Credit card users have robust protections under the CARD Act and other laws, while debit card users have fewer safeguards.
The American economy thrives on consumerism, with the act of shopping being as American as apple pie.
As an American consumer, not only do you have access to credit cards and debit cards to finance your purchases, you also have a variety of consumer rights in case anything goes wrong when it comes to paying for your purchases.
Credit card protections
Even at the point you start shopping for a credit card, the Credit Card Accountability Responsibility and Disclosure Act of 2009, which amended the Truth in Lending Act, kicks in.
The legislation was passed to “establish fair and transparent practices related to the extension of credit.” Issuers have to qualify you based on your “ability to pay” even before approving your credit card, or giving you a credit line increase. There are also restrictions on marketing of cards to students and people younger than 21.
This act governs various aspects of your credit card financing, including rules for how issuers can implement interest rate increases and penalty fees for late payments and going over your limit. For example, you can only go over your credit limit, and be assessed a fee for this, if you have previously opted into this feature.
The CARD Act also lays out how card issuers should manage your payments (including establishing when they are due and how to apply your interest payments to different outstanding balances you have, such as for purchases, balance transfers and cash advances).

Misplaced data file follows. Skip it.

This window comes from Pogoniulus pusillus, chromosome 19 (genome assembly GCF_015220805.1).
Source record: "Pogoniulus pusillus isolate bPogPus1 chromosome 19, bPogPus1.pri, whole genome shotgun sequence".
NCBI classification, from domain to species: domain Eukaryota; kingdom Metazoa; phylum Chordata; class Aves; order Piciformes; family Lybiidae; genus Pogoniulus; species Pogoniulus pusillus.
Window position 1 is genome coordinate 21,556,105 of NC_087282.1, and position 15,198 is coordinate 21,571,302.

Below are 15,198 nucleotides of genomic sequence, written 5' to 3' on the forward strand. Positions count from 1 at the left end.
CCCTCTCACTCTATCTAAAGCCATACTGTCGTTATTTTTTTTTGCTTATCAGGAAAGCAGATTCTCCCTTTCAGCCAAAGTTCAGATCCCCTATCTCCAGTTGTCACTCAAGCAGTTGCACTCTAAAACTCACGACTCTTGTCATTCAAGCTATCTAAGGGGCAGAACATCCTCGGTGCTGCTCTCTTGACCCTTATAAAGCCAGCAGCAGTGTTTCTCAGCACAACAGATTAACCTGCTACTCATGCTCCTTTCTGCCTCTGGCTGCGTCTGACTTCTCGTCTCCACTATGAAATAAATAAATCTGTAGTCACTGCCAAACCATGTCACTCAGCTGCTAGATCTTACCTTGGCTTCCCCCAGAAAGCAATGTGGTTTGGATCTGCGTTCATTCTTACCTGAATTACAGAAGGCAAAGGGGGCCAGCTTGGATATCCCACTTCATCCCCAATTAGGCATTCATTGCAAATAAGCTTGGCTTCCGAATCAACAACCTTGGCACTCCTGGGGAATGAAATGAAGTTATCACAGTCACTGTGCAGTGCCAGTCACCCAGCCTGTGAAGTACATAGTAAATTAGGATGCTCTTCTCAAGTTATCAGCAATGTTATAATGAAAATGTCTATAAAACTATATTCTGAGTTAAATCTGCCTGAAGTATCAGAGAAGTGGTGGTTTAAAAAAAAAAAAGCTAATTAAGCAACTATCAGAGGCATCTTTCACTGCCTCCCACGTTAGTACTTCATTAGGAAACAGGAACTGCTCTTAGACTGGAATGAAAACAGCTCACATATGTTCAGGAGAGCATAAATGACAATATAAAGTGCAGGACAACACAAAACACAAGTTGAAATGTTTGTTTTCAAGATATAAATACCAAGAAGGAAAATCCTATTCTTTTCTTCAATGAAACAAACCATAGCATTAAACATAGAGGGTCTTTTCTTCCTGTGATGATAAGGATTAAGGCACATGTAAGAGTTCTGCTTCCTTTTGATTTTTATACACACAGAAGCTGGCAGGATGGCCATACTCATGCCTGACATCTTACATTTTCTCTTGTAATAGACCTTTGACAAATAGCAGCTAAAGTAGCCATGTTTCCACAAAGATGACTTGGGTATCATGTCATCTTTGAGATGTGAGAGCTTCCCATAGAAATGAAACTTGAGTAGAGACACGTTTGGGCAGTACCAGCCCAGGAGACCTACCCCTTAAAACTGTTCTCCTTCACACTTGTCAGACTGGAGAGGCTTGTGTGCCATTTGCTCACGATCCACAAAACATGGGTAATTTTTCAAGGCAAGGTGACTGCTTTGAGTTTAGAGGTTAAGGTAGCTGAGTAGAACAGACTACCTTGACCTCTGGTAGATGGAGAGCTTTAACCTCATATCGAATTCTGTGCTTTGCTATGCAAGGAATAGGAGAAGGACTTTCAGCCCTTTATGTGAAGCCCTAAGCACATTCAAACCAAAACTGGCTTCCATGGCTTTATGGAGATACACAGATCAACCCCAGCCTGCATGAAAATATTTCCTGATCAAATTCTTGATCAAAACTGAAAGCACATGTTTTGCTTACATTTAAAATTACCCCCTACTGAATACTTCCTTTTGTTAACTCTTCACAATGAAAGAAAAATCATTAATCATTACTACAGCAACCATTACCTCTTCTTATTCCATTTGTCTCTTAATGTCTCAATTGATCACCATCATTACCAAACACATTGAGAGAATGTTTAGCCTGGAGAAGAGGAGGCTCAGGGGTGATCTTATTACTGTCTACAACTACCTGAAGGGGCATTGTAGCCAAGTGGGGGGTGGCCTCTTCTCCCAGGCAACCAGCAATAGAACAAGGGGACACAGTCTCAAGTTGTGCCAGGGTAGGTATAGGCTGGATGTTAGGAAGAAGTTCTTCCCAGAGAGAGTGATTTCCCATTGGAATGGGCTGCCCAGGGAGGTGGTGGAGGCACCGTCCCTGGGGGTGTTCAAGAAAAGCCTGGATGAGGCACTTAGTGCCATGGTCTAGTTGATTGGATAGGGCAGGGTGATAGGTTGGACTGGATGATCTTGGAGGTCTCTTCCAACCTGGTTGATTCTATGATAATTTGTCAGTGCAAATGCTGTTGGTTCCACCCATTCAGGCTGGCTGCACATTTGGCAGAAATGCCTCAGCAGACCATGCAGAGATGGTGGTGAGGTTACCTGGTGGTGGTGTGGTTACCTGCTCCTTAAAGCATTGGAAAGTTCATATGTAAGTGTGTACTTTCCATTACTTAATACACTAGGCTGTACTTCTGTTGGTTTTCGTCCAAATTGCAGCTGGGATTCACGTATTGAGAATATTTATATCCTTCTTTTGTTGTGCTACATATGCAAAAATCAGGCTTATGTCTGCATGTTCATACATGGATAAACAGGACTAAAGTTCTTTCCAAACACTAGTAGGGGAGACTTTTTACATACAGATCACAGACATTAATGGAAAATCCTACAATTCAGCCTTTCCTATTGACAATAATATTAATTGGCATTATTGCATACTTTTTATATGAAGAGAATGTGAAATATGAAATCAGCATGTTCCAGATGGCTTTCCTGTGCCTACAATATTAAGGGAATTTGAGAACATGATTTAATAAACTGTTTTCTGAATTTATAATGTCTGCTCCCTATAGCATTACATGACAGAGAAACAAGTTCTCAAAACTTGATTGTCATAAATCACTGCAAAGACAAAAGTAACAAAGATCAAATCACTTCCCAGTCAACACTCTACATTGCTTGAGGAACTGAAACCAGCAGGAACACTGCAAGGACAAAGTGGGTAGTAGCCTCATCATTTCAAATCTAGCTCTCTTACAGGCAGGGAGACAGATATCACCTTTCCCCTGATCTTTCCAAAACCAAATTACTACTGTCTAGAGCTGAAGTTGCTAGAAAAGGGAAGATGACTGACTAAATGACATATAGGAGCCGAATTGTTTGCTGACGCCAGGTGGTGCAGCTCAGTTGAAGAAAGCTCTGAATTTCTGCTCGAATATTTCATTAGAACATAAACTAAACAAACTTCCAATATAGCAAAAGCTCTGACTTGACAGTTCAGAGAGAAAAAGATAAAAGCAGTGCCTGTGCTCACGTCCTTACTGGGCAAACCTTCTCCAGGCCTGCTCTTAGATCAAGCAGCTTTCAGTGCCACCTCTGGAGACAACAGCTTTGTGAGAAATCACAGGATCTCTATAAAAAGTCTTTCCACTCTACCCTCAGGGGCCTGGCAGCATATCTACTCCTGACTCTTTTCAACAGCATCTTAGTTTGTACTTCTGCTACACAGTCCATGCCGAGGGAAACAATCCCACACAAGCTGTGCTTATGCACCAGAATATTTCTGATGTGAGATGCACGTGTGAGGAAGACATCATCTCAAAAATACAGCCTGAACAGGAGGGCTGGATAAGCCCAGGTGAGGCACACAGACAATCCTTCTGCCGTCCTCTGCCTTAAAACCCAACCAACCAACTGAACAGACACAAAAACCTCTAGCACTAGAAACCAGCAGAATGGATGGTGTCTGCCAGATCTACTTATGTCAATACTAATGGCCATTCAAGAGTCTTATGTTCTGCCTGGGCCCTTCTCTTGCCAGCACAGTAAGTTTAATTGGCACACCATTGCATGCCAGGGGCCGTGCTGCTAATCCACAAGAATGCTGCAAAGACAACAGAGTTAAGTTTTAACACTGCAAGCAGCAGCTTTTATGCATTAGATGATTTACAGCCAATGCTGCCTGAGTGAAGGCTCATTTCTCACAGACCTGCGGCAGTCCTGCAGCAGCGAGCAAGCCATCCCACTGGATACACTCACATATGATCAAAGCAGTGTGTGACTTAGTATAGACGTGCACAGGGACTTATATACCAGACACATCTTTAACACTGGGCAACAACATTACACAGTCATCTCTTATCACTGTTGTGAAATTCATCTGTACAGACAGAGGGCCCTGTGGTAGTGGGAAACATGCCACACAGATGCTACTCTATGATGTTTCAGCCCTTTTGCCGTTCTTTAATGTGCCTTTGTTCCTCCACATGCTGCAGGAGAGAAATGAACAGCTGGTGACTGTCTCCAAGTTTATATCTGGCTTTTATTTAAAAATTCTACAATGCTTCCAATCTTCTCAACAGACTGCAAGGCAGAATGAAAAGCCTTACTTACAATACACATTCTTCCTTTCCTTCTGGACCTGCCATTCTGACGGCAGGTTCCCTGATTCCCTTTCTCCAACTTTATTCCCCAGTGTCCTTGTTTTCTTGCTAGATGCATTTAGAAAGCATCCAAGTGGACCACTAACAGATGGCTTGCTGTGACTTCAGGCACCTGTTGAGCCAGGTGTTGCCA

And it calls for monthly statements to include information that can help you better manage your credit card account. For instance, a card issuer should tell you how long it would take to pay off your card balance, and how much total interest you would be charged if you only made your minimum payments each month.
The law also got rid of a practice called “double-cycle billing” that enabled issuers to use your balance in the previous billing cycle, along with your current balance, to determine your interest charges, even if you had paid off that balance. With the change, issuers are supposed to charge interest only as they relate to current balances.
See related: Best credit cards with extended warranty benefits
Fair Credit Billing Act
You also have the Fair Credit Billing Act to take care of your rights when you use your credit card to shop. If you are not happy with a shopping experience – for instance, you made an online purchase that didn’t arrive – you can take recourse to the FCBA. This act applies to credit card-related billing issues.
Some other rights that the FCBA gives credit card holders are:
- In case you did not authorize a charge (if you lost or misplaced your card, for instance), you will not be liable for more than $50 no matter how big the charge is.
- You can dispute charges that are incorrect – for instance, if a merchant overbilled you.
- Issuers cannot overlook giving you credit for payments or returns you make.
- If you see a charge you don’t recognize, you can ask for clarification and proof of purchase.
- Your issuer must send your credit card statement in a timely manner.
See related: When is a charge on a credit card unauthorized?
Disputing credit card charges